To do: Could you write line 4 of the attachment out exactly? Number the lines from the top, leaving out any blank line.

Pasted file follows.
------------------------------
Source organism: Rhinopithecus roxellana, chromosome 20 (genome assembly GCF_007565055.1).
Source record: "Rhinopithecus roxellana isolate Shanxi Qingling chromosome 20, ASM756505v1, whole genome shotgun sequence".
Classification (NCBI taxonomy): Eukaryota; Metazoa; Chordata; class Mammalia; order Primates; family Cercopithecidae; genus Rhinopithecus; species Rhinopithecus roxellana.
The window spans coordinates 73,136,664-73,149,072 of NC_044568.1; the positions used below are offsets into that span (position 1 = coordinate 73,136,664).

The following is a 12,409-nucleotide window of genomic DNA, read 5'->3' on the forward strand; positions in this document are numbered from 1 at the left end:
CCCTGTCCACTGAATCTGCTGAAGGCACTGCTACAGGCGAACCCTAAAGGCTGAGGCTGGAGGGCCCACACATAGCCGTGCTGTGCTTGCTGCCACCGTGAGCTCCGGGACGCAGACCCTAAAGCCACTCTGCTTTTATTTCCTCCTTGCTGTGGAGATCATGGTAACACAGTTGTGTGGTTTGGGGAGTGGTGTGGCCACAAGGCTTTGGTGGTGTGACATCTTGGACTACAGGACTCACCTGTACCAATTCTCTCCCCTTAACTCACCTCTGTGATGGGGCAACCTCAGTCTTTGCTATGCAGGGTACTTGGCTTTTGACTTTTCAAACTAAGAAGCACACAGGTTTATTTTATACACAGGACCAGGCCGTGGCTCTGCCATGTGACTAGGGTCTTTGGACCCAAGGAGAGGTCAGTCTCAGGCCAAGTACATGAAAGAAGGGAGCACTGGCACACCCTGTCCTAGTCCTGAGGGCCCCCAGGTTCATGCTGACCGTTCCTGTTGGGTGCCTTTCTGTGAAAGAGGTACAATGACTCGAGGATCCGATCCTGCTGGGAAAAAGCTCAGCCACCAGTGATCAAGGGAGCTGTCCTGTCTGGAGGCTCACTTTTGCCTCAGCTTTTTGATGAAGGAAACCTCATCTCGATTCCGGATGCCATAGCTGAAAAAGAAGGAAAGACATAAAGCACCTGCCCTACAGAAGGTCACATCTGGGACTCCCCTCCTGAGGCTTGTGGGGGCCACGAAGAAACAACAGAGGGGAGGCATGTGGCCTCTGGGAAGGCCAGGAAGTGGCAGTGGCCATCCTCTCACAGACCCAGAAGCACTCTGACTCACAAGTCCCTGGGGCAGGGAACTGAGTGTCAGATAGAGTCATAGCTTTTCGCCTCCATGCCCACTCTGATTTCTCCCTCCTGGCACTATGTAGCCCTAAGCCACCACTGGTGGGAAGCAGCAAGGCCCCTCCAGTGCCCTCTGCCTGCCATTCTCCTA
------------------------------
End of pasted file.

The window spans coordinates 73,136,664-73,149,072 of NC_044568.1; the positions used below are offsets into that span (position 1 = coordinate 73,136,664).